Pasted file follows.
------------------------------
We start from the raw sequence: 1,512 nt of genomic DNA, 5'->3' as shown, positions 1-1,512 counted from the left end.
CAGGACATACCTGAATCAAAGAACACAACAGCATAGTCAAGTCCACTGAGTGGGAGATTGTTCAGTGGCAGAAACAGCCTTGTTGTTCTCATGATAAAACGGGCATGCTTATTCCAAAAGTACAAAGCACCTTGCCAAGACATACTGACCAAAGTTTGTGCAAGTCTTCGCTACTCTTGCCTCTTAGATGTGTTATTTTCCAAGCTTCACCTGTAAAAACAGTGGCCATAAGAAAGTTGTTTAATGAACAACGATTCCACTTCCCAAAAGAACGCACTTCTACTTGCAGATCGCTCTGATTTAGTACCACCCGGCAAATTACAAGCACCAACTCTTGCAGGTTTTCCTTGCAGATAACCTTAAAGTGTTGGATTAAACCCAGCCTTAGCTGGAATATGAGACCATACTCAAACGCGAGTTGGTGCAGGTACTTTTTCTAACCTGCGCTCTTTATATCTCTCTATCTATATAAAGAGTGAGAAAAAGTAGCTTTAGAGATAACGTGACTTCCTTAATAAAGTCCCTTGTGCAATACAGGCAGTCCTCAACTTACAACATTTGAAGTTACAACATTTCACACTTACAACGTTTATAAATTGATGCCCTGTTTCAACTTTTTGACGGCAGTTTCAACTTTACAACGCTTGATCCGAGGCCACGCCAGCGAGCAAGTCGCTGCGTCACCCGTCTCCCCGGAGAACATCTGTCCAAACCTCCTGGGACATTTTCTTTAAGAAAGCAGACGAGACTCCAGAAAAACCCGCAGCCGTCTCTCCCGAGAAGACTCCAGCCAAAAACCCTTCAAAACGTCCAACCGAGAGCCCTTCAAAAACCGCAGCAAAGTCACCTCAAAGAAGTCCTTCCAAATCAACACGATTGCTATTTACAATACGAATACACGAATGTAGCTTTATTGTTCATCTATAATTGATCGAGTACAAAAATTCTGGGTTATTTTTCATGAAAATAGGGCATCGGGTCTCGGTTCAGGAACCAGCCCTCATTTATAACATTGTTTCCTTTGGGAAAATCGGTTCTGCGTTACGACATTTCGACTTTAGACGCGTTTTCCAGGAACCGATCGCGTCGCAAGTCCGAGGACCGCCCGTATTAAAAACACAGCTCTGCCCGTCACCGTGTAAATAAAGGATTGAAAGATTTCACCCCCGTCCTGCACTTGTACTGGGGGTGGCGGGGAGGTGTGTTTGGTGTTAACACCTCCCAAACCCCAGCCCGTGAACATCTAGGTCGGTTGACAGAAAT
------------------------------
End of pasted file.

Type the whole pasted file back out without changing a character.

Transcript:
We start from the raw sequence: 1,512 nt of genomic DNA, 5'->3' as shown, positions 1-1,512 counted from the left end.
CAGGACATACCTGAATCAAAGAACACAACAGCATAGTCAAGTCCACTGAGTGGGAGATTGTTCAGTGGCAGAAACAGCCTTGTTGTTCTCATGATAAAACGGGCATGCTTATTCCAAAAGTACAAAGCACCTTGCCAAGACATACTGACCAAAGTTTGTGCAAGTCTTCGCTACTCTTGCCTCTTAGATGTGTTATTTTCCAAGCTTCACCTGTAAAAACAGTGGCCATAAGAAAGTTGTTTAATGAACAACGATTCCACTTCCCAAAAGAACGCACTTCTACTTGCAGATCGCTCTGATTTAGTACCACCCGGCAAATTACAAGCACCAACTCTTGCAGGTTTTCCTTGCAGATAACCTTAAAGTGTTGGATTAAACCCAGCCTTAGCTGGAATATGAGACCATACTCAAACGCGAGTTGGTGCAGGTACTTTTTCTAACCTGCGCTCTTTATATCTCTCTATCTATATAAAGAGTGAGAAAAAGTAGCTTTAGAGATAACGTGACTTCCTTAATAAAGTCCCTTGTGCAATACAGGCAGTCCTCAACTTACAACATTTGAAGTTACAACATTTCACACTTACAACGTTTATAAATTGATGCCCTGTTTCAACTTTTTGACGGCAGTTTCAACTTTACAACGCTTGATCCGAGGCCACGCCAGCGAGCAAGTCGCTGCGTCACCCGTCTCCCCGGAGAACATCTGTCCAAACCTCCTGGGACATTTTCTTTAAGAAAGCAGACGAGACTCCAGAAAAACCCGCAGCCGTCTCTCCCGAGAAGACTCCAGCCAAAAACCCTTCAAAACGTCCAACCGAGAGCCCTTCAAAAACCGCAGCAAAGTCACCTCAAAGAAGTCCTTCCAAATCAACACGATTGCTATTTACAATACGAATACACGAATGTAGCTTTATTGTTCATCTATAATTGATCGAGTACAAAAATTCTGGGTTATTTTTCATGAAAATAGGGCATCGGGTCTCGGTTCAGGAACCAGCCCTCATTTATAACATTGTTTCCTTTGGGAAAATCGGTTCTGCGTTACGACATTTCGACTTTAGACGCGTTTTCCAGGAACCGATCGCGTCGCAAGTCCGAGGACCGCCCGTATTAAAAACACAGCTCTGCCCGTCACCGTGTAAATAAAGGATTGAAAGATTTCACCCCCGTCCTGCACTTGTACTGGGGGTGGCGGGGAGGTGTGTTTGGTGTTAACACCTCCCAAACCCCAGCCCGTGAACATCTAGGTCGGTTGACAGAAAT